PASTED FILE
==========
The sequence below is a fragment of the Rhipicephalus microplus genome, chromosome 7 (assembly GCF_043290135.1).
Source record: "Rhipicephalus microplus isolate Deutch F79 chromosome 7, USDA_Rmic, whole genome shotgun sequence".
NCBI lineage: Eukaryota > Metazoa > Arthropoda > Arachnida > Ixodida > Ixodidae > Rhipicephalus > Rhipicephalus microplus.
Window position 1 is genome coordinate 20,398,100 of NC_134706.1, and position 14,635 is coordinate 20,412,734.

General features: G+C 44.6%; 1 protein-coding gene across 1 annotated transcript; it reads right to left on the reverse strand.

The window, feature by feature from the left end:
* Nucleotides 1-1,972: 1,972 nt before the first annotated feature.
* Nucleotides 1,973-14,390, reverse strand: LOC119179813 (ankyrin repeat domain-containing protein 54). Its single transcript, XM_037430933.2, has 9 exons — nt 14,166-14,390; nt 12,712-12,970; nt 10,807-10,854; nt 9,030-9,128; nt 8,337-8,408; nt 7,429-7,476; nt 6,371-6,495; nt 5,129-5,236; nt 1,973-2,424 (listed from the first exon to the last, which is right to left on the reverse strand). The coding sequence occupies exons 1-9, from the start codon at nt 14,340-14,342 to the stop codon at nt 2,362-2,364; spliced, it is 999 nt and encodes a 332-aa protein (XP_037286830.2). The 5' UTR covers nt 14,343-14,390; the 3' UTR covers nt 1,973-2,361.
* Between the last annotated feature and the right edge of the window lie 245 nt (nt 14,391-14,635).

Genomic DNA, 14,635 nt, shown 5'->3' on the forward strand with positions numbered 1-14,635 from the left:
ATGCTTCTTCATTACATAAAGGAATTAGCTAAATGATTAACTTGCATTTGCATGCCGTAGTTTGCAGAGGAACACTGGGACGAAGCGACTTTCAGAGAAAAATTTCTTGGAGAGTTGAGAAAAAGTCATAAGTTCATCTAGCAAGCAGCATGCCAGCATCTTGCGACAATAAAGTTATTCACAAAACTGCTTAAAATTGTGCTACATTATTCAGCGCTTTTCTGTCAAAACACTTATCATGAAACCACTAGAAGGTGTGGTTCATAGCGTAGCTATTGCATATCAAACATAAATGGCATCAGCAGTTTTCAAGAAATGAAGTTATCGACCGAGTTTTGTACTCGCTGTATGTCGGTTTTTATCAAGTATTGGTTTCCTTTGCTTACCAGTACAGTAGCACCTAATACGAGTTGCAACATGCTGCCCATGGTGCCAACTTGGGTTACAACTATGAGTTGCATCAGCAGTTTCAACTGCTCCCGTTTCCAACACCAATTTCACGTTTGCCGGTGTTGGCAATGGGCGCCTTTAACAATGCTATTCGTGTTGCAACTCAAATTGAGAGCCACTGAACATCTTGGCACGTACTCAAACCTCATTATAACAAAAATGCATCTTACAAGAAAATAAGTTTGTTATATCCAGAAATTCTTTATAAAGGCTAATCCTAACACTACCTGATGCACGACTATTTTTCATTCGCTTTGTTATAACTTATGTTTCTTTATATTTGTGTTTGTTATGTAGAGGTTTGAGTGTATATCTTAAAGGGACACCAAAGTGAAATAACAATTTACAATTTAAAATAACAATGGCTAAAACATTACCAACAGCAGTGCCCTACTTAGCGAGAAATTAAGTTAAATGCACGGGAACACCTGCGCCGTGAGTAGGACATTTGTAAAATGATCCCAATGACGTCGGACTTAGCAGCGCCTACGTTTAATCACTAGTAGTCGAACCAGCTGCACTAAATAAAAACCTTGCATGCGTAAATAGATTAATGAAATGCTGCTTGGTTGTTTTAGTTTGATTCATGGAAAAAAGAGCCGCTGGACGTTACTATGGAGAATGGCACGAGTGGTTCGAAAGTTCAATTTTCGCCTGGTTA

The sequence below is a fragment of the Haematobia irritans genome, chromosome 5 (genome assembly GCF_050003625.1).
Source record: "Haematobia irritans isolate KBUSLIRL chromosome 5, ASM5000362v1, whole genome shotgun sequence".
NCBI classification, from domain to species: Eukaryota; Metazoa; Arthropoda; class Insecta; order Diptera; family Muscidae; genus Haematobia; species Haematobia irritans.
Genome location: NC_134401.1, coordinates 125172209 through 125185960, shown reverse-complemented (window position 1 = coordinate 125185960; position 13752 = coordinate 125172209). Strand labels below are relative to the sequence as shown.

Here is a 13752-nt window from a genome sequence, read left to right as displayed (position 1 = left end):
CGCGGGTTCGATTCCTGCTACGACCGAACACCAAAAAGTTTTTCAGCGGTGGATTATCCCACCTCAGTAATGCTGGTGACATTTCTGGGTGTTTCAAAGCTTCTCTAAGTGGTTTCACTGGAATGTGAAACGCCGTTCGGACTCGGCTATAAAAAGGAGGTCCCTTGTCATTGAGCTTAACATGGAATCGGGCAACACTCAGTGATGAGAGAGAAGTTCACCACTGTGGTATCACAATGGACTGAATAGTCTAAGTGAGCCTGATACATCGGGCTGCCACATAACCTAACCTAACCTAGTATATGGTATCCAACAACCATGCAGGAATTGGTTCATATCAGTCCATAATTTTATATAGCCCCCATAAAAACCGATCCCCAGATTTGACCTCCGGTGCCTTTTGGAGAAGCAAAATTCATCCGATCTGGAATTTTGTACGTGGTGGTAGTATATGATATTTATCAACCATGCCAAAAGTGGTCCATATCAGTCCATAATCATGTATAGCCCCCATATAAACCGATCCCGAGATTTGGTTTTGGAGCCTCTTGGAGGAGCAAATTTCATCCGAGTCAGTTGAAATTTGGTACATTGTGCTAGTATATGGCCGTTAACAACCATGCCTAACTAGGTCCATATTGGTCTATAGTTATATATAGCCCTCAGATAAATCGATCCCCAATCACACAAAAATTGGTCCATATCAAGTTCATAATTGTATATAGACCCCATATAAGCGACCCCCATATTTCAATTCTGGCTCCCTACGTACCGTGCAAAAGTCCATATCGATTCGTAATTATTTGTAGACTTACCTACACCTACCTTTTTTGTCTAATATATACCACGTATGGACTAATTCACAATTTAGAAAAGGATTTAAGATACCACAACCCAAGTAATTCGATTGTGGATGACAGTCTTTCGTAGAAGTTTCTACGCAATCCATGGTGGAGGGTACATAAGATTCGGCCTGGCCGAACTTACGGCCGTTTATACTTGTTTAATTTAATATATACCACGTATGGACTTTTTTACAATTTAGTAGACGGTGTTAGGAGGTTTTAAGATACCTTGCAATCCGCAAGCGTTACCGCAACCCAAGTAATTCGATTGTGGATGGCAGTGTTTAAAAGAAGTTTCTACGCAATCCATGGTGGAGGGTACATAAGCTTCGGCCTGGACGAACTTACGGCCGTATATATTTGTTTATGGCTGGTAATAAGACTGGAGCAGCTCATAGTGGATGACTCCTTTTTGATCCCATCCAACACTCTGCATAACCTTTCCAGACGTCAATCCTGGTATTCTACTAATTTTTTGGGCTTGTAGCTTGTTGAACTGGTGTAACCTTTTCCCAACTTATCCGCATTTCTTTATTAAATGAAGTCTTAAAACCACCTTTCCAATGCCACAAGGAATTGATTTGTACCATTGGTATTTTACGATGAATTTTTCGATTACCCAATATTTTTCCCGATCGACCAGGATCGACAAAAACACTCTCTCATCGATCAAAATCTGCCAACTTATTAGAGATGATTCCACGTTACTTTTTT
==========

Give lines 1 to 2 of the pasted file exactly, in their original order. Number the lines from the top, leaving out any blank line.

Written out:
The sequence below is a fragment of the Rhipicephalus microplus genome, chromosome 7 (assembly GCF_043290135.1).
Source record: "Rhipicephalus microplus isolate Deutch F79 chromosome 7, USDA_Rmic, whole genome shotgun sequence".